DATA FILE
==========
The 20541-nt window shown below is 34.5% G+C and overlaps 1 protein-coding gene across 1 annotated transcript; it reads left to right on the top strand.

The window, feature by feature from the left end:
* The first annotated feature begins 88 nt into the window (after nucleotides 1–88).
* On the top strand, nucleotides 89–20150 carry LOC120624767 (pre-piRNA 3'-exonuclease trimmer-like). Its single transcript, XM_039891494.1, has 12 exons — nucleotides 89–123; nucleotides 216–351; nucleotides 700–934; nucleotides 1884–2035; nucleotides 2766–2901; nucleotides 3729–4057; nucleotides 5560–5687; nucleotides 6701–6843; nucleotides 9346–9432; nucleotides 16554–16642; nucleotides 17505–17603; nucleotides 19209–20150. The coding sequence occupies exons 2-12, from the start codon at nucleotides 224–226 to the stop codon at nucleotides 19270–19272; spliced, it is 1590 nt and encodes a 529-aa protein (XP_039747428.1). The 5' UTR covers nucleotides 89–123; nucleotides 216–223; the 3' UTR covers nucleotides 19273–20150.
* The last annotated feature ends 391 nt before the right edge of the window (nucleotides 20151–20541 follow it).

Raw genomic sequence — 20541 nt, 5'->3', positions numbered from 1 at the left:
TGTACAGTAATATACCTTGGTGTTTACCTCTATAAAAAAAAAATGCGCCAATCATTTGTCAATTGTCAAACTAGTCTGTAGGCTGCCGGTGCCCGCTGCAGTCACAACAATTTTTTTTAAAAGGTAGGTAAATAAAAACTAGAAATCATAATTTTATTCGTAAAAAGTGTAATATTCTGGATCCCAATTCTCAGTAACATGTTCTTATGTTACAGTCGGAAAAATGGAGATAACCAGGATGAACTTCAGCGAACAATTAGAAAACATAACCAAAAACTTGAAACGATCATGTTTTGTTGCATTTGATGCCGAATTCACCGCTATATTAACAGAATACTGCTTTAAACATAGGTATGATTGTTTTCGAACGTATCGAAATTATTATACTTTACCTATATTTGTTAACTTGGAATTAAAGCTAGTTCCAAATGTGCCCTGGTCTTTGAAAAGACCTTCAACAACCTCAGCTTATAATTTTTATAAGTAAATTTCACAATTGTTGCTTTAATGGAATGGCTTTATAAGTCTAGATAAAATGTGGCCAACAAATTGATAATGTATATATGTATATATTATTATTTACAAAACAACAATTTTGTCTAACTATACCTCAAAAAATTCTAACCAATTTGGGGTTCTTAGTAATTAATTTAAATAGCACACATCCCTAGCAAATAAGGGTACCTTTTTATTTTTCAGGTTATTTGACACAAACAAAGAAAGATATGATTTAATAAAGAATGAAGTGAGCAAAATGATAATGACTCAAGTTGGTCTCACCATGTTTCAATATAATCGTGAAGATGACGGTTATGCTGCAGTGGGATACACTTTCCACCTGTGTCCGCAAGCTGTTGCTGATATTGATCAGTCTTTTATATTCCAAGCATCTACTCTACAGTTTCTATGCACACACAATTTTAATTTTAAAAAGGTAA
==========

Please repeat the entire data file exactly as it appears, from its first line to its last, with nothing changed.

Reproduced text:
The 20541-nt window shown below is 34.5% G+C and overlaps 1 protein-coding gene across 1 annotated transcript; it reads left to right on the top strand.

The window, feature by feature from the left end:
* The first annotated feature begins 88 nt into the window (after nucleotides 1–88).
* On the top strand, nucleotides 89–20150 carry LOC120624767 (pre-piRNA 3'-exonuclease trimmer-like). Its single transcript, XM_039891494.1, has 12 exons — nucleotides 89–123; nucleotides 216–351; nucleotides 700–934; nucleotides 1884–2035; nucleotides 2766–2901; nucleotides 3729–4057; nucleotides 5560–5687; nucleotides 6701–6843; nucleotides 9346–9432; nucleotides 16554–16642; nucleotides 17505–17603; nucleotides 19209–20150. The coding sequence occupies exons 2-12, from the start codon at nucleotides 224–226 to the stop codon at nucleotides 19270–19272; spliced, it is 1590 nt and encodes a 529-aa protein (XP_039747428.1). The 5' UTR covers nucleotides 89–123; nucleotides 216–223; the 3' UTR covers nucleotides 19273–20150.
* The last annotated feature ends 391 nt before the right edge of the window (nucleotides 20151–20541 follow it).

Raw genomic sequence — 20541 nt, 5'->3', positions numbered from 1 at the left:
TGTACAGTAATATACCTTGGTGTTTACCTCTATAAAAAAAAAATGCGCCAATCATTTGTCAATTGTCAAACTAGTCTGTAGGCTGCCGGTGCCCGCTGCAGTCACAACAATTTTTTTTAAAAGGTAGGTAAATAAAAACTAGAAATCATAATTTTATTCGTAAAAAGTGTAATATTCTGGATCCCAATTCTCAGTAACATGTTCTTATGTTACAGTCGGAAAAATGGAGATAACCAGGATGAACTTCAGCGAACAATTAGAAAACATAACCAAAAACTTGAAACGATCATGTTTTGTTGCATTTGATGCCGAATTCACCGCTATATTAACAGAATACTGCTTTAAACATAGGTATGATTGTTTTCGAACGTATCGAAATTATTATACTTTACCTATATTTGTTAACTTGGAATTAAAGCTAGTTCCAAATGTGCCCTGGTCTTTGAAAAGACCTTCAACAACCTCAGCTTATAATTTTTATAAGTAAATTTCACAATTGTTGCTTTAATGGAATGGCTTTATAAGTCTAGATAAAATGTGGCCAACAAATTGATAATGTATATATGTATATATTATTATTTACAAAACAACAATTTTGTCTAACTATACCTCAAAAAATTCTAACCAATTTGGGGTTCTTAGTAATTAATTTAAATAGCACACATCCCTAGCAAATAAGGGTACCTTTTTATTTTTCAGGTTATTTGACACAAACAAAGAAAGATATGATTTAATAAAGAATGAAGTGAGCAAAATGATAATGACTCAAGTTGGTCTCACCATGTTTCAATATAATCGTGAAGATGACGGTTATGCTGCAGTGGGATACACTTTCCACCTGTGTCCGCAAGCTGTTGCTGATATTGATCAGTCTTTTATATTCCAAGCATCTACTCTACAGTTTCTATGCACACACAATTTTAATTTTAAAAAGGTAA